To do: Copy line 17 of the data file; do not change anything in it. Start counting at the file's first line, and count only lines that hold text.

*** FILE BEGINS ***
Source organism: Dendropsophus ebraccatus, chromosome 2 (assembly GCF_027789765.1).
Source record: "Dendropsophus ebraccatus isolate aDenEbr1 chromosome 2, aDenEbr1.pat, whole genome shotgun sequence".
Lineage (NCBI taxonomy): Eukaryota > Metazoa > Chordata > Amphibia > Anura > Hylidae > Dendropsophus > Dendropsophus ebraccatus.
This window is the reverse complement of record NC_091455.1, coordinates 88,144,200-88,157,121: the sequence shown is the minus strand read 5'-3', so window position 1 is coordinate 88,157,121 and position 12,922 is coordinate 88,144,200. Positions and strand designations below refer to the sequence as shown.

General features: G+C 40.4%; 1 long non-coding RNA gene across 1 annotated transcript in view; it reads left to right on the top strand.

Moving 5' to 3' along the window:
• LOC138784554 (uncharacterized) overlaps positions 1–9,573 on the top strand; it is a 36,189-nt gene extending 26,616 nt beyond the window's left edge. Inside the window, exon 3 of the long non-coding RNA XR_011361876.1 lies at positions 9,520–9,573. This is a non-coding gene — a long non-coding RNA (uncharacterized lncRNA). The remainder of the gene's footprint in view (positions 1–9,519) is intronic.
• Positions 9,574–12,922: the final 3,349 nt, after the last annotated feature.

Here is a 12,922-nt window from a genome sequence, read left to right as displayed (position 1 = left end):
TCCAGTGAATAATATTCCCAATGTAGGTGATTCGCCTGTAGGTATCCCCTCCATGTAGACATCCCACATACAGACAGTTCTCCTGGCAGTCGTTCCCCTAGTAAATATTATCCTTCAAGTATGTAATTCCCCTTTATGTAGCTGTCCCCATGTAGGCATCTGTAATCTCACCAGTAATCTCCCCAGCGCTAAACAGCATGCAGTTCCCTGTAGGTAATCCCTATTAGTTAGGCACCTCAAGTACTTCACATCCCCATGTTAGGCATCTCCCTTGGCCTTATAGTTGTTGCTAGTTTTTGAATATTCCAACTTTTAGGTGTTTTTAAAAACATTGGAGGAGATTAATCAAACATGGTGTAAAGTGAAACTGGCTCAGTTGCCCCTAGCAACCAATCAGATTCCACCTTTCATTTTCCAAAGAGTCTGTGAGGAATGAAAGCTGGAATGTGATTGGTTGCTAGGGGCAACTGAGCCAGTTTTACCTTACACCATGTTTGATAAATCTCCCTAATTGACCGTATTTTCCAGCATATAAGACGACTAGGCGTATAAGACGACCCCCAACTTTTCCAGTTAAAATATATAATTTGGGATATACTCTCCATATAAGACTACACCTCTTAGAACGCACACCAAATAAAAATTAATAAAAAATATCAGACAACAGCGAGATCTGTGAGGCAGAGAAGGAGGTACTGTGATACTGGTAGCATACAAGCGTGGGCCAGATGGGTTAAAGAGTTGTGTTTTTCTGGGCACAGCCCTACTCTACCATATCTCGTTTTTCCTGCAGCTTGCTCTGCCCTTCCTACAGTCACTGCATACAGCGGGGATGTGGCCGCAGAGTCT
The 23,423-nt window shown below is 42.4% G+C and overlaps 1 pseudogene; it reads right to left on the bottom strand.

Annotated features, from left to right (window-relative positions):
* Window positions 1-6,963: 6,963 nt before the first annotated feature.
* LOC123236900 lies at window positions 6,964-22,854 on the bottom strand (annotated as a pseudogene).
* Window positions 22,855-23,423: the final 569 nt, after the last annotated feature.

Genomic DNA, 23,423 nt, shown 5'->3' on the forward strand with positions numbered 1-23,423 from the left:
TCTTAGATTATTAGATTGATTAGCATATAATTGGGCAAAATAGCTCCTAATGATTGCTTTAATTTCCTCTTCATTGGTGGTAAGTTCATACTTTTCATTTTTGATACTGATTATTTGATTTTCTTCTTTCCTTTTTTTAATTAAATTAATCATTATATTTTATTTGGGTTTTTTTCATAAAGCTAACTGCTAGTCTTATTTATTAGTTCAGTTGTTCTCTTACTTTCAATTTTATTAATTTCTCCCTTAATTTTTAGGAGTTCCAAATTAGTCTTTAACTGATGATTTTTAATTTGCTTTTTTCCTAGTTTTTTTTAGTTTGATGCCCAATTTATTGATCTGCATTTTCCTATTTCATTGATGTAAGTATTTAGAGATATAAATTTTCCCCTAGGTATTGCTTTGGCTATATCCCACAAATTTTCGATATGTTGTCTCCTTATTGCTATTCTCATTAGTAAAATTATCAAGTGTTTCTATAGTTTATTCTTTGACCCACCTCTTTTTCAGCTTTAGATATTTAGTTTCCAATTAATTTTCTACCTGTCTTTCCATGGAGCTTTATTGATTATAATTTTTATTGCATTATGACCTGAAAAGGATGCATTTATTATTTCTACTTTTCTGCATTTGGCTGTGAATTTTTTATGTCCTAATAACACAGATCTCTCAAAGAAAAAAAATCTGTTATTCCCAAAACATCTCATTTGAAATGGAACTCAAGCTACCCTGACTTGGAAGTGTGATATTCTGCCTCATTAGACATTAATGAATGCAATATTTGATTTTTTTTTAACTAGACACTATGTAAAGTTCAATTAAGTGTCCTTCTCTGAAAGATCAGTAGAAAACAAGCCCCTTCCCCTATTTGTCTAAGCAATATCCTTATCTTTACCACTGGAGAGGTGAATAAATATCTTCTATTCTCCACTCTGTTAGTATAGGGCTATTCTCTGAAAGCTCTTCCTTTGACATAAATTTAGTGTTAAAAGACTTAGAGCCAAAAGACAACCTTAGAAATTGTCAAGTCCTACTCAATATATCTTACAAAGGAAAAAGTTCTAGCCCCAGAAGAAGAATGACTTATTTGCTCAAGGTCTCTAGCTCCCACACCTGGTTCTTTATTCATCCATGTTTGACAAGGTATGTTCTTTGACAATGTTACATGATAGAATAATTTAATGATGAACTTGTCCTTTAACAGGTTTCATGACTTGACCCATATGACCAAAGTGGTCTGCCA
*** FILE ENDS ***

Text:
TCTTAGATTATTAGATTGATTAGCATATAATTGGGCAAAATAGCTCCTAATGATTGCTTTAATTTCCTCTTCATTGGTGGTAAGTTCATACTTTTCATTTTTGATACTGATTATTTGATTTTCTTCTTTCCTTTTTTTAATTAAATTAATCATTATATTTTATTTGGGTTTTTTTCATAAAGCTAACTGCTAGTCTTATTTATTAGTTCAGTTGTTCTCTTACTTTCAATTTTATTAATTTCTCCCTTAATTTTTAGGAGTTCCAAATTAGTCTTTAACTGATGATTTTTAATTTGCTTTTTTCCTAGTTTTTTTTAGTTTGATGCCCAATTTATTGATCTGCATTTTCCTATTTCATTGATGTAAGTATTTAGAGATATAAATTTTCCCCTAGGTATTGCTTTGGCTATATCCCACAAATTTTCGATATGTTGTCTCCTTATTGCTATTCTCATTAGTAAAATTATCAAGTGTTTCTATAGTTTATTCTTTGACCCACCTCTTTTTCAGCTTTAGATATTTAGTTTCCAATTAATTTTCTACCTGTCTTTCCATGGAGCTTTATTGATTATAATTTTTATTGCATTATGACCTGAAAAGGATGCATTTATTATTTCTACTTTTCTGCATTTGGCTGTGAATTTTTTATGTCCTAATAACACAGATCTCTCAAAGAAAAAAAATCTGTTATTCCCAAAACATCTCATTTGAAATGGAACTCAAGCTACCCTGACTTGGAAGTGTGATATTCTGCCTCATTAGACATTAATGAATGCAATATTTGATTTTTTTTTAACTAGACACTATGTAAAGTTCAATTAAGTGTCCTTCTCTGAAAGATCAGTAGAAAACAAGCCCCTTCCCCTATTTGTCTAAGCAATATCCTTATCTTTACCACTGGAGAGGTGAATAAATATCTTCTATTCTCCACTCTGTTAGTATAGGGCTATTCTCTGAAAGCTCTTCCTTTGACATAAATTTAGTGTTAAAAGACTTAGAGCCAAAAGACAACCTTAGAAATTGTCAAGTCCTACTCAATATATCTTACAAAGGAAAAAGTTCTAGCCCCAGAAGAAGAATGACTTATTTGCTCAAGGTCTCTAGCTCCCACACCTGGTTCTTTATTCATCCATGTTTGACAAGGTATGTTCTTTGACAATGTTACATGATAGAATAATTTAATGATGAACTTGTCCTTTAACAGGTTTCATGACTTGACCCATATGACCAAAGTGGTCTGCCA